We’ve all said it: I’m just too busy. There aren’t enough hours in the day. We’d love to help, but we can’t carve out the time.
In our society, we practically praise people for being busy. Somehow it makes you important to be busy.
It’s time most of us admit something to ourselves: We’re not that busy. We just have different priorities.
Most people aren’t working overlapping double-shifts that leave just a few hours left over for sleeping and eating. The Bureau of Labor Statistics’ American Time Use Survey tells us the average American had 5 hours, 16 minutes of leisure time each day in 2018, up from 4 hours and 59 minutes in 2015. That number climbs to 6 1/2 hours on weekend days.
People find ways to do what they feel like doing.
I started thinking about this recently while sitting at a volleyball game, watching one of my daughters play. In the back of my head, I thought about a few pending work tasks I had to leave behind to get to the game on time. For an instant, I thought about complaining about how little free time I had.
To complain about that would be a total lie, though. I have time. I also have priorities, and those priorities drive what I’m doing at any moment of the day.
I often joke with coworkers about the number of emails I send between 6 a.m. and 7 a.m. and 9 p.m. and 10 p.m., since those are the hours right before my kids wake up and right after I go to bed. That’s because, during their waking hours when I’m not physically at the office or working from home, they’re my priority. They’re what really matters to me.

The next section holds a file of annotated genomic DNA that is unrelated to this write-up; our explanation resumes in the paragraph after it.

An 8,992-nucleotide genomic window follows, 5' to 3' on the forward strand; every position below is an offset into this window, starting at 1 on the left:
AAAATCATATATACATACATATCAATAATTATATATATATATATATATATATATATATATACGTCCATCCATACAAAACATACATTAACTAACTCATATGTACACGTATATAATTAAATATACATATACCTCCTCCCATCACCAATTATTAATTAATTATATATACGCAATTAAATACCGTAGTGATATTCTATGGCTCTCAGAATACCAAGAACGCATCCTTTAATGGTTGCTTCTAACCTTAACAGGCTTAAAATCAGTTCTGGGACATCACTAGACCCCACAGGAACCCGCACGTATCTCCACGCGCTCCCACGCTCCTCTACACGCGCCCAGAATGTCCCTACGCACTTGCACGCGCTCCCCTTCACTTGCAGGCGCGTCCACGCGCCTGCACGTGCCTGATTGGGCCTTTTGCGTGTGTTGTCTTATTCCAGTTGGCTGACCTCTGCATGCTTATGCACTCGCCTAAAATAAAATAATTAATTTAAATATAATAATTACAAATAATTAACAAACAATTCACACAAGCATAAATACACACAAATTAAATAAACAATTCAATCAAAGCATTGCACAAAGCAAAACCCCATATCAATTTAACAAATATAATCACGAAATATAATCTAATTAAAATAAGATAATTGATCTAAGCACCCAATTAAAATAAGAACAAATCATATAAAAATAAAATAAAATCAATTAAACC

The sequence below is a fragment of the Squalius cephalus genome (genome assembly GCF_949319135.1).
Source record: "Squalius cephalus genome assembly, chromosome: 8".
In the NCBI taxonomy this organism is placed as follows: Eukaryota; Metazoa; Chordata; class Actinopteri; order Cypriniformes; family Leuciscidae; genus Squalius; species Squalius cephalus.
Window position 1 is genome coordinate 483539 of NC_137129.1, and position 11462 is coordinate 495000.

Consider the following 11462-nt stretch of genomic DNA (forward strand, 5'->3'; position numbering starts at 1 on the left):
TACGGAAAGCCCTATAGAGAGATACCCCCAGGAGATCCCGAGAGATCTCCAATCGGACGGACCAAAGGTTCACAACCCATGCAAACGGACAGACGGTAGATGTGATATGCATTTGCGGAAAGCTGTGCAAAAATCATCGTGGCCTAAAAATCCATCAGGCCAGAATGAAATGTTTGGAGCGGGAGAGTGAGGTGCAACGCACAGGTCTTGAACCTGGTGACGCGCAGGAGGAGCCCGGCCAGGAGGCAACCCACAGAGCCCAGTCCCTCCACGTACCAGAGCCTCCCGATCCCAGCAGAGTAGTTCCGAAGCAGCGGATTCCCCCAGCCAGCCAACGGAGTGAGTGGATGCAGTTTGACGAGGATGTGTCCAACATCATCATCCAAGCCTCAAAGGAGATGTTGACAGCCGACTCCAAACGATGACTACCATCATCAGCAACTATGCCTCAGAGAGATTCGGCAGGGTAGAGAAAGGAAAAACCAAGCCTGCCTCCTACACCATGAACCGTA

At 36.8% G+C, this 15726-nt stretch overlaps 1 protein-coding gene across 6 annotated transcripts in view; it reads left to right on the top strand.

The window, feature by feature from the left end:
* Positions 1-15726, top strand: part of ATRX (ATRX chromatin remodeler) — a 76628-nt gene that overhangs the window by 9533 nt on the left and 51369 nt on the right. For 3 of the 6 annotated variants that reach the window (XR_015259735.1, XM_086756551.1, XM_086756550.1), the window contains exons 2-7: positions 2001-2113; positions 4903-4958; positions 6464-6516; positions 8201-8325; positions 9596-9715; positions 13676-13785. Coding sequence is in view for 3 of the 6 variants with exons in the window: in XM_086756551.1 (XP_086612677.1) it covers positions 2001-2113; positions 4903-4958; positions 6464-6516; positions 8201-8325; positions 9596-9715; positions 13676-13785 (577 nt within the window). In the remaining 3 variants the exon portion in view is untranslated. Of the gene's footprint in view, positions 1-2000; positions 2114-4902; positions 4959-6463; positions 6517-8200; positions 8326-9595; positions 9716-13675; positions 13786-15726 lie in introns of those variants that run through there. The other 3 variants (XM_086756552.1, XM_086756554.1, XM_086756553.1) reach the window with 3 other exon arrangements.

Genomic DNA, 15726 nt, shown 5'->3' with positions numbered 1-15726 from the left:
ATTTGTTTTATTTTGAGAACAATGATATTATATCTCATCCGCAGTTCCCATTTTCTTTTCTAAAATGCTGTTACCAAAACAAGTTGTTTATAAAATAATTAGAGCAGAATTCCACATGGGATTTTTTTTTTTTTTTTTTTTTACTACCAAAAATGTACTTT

At different moments in my life, I allowed work to carve out a bigger chunk of my time than my kids did. I saw the error of my ways with that, and I make a conscientious decision to make it to as many of my children’s events as possible, even trying to volunteer to coach when I’m needed. I always try to carve out time when I’m asked to help at church. I make time to watch my Chicago Bears each week and check in on a few collegiate and professional sports teams.
If you want to know what’s important to someone, just look to see how he spends his time. It’s all spelled out there.
There are dangers in being too self-focused on work or family. It’s important to devote some time to others too. I have a few causes near and dear to me, where I spend my most valuable commodity, time. I also have learned to say no to some things because I couldn’t devote myself adequately to helping those organizations.
Down time is equally important to busy time. If you like to scroll through Facebook when you’re taking a load off your feet, don’t let me stop you. If you like to watch silly sit-coms on TV, I totally get it. If books or podcasts or writing are your thing, go ahead and do it. Enjoy that leisure time.
Just be honest with yourself the next time you’re tempted to say you’re too busy to do something else. What you really mean is your current priorities push you in a different direction, and you’re declining their opportunity to help. If you don’t like that answer, then it’s time to truly reevaluate your own priorities.
But just say that priorities thing to yourself. I’m not sure the world’s ready for the brutal honesty that you need those couple of hours a week to do what you want to do. Until they’re ready, I guess we’ll just keep using the shorthand that we’re too busy.